Project Scientists: Roy Armstrong, Cindy Bell, Liane Guild, Christine Hlavka, Lee Johnson, Joan Salute, Vern Vanderbilt
California vineyards produce 76% of all wine consumed in the United States, and are the basis of a $9 billion per year industry. Grape phylloxera, a root-louse, currently threatens California vineyards by destroying vines which are own-rooted or are grafted onto susceptible rootstocks. The only known remedy for the infestation is to replant vineyards on phylloxera-resistant rootstock, a process which may eventually cost the industry one billion dollars. NASA Ames' Earth System Science Division is collaborating with industry and university partners to develop and transfer the use of remote sensing and geographic information system (GIS) technology to vineyard managers in the Napa Valley. The technology is intended to provide timely information on the extent of infestation and factors affecting its spread.
In the project's initial year (1993), several data sets were collected during the May-October growing season. A laboratory instrument was used to detect and monitor leaf spectral (color) differences among leaves from uninfested, mildly infested, and severely infested vines throughout the season (Figure 1) . Aircraft spectral measurements of vineyards were made with the Compact Airborne Spectrographic Imager (CASI) in July 1993. The CASI data were shown to be sensitive to leaf area of the vines, which was in turn related to degree of infestation (Figure 2). Information on soils, irrigation, cultivation practices, and locations of past infestation recorded from historical air photos (Figure 3) were compiled into a GIS to study the extent and rate of infestation. Remotely sensed data will be incorporated into the GIS to show areas of active infestation and to predict future spread. Finally, satellite data for the entire Napa Valley (Figure 4) are being analyzed to produce land use maps showing the decrease in grape acreage due to infestation and urbanization over the last decade.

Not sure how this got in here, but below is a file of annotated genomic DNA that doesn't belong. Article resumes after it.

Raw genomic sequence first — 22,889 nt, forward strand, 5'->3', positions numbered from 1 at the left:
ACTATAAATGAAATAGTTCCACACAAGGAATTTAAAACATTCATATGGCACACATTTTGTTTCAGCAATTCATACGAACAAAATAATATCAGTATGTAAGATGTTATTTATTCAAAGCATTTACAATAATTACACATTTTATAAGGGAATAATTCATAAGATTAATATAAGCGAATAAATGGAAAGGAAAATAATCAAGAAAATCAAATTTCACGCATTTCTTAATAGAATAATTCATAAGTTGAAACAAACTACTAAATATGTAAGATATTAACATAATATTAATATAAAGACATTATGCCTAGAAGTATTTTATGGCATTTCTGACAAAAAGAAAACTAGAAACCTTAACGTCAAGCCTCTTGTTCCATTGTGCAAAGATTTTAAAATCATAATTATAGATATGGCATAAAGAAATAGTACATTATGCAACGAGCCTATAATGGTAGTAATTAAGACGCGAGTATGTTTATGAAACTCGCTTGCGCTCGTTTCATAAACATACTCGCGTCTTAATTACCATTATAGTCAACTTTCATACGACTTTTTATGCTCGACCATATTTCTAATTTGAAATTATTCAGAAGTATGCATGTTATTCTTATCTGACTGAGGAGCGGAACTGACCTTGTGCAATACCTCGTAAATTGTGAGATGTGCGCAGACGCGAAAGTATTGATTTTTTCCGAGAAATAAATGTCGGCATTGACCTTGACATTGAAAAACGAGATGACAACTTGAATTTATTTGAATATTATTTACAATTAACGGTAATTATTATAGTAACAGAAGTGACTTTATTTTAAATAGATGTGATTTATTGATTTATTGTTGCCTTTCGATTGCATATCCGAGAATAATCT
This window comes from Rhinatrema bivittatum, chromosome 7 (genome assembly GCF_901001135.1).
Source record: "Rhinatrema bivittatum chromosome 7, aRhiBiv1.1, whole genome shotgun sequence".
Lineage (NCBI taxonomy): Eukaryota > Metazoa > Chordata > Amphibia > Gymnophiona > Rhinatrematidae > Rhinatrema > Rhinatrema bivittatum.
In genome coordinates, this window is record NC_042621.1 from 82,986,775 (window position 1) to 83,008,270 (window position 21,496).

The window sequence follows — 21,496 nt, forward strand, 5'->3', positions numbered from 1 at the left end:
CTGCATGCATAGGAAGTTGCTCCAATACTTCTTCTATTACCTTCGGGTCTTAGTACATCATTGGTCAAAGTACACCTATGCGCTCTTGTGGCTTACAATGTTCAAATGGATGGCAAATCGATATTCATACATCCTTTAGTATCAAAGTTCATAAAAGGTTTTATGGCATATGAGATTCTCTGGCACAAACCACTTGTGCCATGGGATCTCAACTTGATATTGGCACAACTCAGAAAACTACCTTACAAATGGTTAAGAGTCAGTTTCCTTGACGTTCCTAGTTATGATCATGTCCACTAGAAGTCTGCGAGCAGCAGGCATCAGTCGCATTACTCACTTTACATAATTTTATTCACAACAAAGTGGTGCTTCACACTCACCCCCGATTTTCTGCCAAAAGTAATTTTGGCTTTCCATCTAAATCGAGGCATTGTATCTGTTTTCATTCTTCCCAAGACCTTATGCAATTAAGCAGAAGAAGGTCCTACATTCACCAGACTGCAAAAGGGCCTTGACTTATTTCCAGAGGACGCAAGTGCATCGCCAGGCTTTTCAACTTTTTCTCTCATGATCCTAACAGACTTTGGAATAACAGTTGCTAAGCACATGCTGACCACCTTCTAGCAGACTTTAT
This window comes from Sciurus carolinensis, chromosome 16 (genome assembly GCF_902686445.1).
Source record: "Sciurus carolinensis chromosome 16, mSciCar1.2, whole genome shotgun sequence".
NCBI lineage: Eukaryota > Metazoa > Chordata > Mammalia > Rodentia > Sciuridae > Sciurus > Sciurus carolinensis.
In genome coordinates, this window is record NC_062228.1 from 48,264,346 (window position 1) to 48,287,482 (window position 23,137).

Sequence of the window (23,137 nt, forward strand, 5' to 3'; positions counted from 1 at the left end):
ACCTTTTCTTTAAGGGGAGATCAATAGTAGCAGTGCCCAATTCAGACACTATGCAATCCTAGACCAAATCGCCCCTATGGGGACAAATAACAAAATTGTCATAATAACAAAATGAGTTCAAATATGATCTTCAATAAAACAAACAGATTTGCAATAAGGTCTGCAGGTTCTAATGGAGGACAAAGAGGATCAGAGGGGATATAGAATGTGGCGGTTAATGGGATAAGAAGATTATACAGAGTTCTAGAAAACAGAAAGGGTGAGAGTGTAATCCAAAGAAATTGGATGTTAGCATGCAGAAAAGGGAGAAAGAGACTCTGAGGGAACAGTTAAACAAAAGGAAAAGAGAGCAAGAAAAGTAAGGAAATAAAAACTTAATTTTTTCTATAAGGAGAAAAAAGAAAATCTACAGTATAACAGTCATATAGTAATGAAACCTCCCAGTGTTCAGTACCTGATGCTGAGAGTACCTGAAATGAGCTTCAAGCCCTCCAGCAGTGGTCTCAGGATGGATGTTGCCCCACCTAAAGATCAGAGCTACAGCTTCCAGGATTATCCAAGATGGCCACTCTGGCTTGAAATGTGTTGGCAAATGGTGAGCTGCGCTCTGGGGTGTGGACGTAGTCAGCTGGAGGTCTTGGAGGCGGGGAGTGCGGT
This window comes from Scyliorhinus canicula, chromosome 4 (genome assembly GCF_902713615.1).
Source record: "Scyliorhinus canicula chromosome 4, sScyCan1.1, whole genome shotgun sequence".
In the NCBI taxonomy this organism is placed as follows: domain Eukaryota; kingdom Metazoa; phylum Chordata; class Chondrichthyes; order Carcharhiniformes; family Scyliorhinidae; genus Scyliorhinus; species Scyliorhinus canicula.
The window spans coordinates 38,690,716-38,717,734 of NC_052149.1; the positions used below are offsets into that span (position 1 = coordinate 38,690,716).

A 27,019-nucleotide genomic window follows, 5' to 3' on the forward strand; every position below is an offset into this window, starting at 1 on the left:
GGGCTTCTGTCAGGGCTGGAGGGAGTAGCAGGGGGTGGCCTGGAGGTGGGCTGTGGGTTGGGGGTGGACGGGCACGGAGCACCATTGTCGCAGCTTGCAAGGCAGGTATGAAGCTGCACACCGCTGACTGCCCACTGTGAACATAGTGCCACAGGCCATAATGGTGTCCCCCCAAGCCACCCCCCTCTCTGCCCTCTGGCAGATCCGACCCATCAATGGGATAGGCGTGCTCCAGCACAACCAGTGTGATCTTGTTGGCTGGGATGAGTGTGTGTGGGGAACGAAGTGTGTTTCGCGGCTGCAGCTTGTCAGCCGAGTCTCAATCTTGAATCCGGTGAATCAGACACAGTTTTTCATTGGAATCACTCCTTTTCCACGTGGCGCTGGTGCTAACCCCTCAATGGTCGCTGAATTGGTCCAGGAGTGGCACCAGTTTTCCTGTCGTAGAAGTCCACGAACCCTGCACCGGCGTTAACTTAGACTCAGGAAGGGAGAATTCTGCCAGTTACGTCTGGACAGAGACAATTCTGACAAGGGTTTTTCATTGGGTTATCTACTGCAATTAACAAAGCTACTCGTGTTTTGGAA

Initial results indicate that heavily infested areas are clearly identified in the airborne imagery. The remotely sensed data appear to be useful for detection of mild (pre-visual) infestation as well, while providing valuable information regarding irrigation and other crop management practices in uninfested fields. Early phylloxera detection will provide the vineyard manager more time in which to develop informed and cost-effective replanting decisions. Project results will be made available to other interested grape growers, commercial remote sensing product vendors, and the broader agricultural community.
COLLABORATORS: Robert Mondavi Winery, University of California Cooperative Extension, California State University at Chico, University of California at Davis.
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